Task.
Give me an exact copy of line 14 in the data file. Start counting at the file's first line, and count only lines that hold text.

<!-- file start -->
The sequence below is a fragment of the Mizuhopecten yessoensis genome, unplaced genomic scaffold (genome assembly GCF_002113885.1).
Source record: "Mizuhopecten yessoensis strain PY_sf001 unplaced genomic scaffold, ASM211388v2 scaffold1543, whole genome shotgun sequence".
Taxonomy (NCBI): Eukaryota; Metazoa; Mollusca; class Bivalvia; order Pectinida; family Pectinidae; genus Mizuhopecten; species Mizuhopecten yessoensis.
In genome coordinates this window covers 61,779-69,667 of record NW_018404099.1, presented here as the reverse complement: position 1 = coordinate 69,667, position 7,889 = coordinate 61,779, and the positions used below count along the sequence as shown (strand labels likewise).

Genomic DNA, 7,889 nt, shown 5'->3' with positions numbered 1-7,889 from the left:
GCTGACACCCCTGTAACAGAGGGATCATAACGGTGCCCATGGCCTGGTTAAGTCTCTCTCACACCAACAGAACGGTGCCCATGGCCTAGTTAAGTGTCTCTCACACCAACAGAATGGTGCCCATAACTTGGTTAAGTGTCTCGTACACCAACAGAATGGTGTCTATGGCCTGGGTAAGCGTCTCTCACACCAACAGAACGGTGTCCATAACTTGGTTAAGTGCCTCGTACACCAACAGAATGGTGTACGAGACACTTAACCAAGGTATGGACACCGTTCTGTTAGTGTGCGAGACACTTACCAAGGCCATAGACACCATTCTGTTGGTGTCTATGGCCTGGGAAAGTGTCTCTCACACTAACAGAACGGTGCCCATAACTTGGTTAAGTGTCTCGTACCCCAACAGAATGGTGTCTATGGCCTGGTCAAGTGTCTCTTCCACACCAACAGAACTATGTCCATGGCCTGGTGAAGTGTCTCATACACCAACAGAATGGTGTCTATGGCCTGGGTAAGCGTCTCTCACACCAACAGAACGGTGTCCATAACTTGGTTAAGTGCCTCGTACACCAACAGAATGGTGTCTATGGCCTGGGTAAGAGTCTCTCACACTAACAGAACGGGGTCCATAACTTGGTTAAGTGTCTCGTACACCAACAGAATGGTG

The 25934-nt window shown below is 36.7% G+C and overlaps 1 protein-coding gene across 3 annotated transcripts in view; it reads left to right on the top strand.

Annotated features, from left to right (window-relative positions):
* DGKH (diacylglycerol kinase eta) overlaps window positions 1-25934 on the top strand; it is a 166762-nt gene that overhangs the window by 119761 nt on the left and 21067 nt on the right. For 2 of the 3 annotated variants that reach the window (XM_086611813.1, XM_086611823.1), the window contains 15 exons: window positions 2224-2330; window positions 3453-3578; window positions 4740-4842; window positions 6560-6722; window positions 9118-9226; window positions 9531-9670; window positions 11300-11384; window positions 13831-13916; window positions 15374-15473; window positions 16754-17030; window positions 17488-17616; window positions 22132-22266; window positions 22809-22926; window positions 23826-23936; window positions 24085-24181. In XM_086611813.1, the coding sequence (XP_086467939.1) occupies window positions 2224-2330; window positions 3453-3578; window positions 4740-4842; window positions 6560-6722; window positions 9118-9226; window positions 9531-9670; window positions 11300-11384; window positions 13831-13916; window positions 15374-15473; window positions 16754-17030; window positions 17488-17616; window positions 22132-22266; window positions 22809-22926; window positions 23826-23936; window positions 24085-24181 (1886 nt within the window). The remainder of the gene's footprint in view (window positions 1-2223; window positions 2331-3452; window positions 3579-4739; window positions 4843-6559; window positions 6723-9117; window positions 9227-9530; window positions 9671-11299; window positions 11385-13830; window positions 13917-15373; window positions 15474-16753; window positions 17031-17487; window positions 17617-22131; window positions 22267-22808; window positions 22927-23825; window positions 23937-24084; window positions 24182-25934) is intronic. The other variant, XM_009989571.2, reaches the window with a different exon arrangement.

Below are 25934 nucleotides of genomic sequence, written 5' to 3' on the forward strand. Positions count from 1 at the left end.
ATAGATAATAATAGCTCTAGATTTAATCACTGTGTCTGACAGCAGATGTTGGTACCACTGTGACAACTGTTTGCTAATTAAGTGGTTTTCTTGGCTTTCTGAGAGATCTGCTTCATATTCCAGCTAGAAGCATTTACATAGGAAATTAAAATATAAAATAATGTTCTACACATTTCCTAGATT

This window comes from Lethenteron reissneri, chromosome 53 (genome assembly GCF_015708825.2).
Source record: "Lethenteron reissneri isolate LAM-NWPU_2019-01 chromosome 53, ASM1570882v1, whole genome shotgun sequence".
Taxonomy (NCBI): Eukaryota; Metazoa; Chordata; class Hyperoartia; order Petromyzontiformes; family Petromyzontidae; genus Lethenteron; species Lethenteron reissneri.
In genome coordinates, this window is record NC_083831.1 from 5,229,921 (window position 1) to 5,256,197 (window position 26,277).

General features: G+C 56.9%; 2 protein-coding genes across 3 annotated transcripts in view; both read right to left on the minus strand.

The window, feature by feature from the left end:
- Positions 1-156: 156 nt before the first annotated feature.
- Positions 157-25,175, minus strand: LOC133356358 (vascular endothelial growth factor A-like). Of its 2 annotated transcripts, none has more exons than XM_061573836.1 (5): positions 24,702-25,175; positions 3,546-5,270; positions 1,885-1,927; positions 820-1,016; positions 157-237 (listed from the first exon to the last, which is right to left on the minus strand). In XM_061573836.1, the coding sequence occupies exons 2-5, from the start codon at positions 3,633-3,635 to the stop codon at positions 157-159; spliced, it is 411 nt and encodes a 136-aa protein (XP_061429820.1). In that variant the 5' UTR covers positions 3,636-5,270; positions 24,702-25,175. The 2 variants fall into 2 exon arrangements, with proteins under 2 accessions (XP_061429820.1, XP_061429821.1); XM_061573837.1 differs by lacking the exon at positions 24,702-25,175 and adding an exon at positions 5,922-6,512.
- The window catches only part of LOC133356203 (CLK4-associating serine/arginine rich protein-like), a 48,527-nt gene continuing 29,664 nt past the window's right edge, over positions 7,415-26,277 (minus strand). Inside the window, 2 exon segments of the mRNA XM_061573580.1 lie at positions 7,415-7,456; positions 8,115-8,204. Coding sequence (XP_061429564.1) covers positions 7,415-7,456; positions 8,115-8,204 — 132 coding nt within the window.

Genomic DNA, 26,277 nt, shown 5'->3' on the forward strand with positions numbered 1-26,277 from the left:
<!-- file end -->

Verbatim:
Taxonomy (NCBI): Eukaryota; Metazoa; Chordata; class Hyperoartia; order Petromyzontiformes; family Petromyzontidae; genus Lethenteron; species Lethenteron reissneri.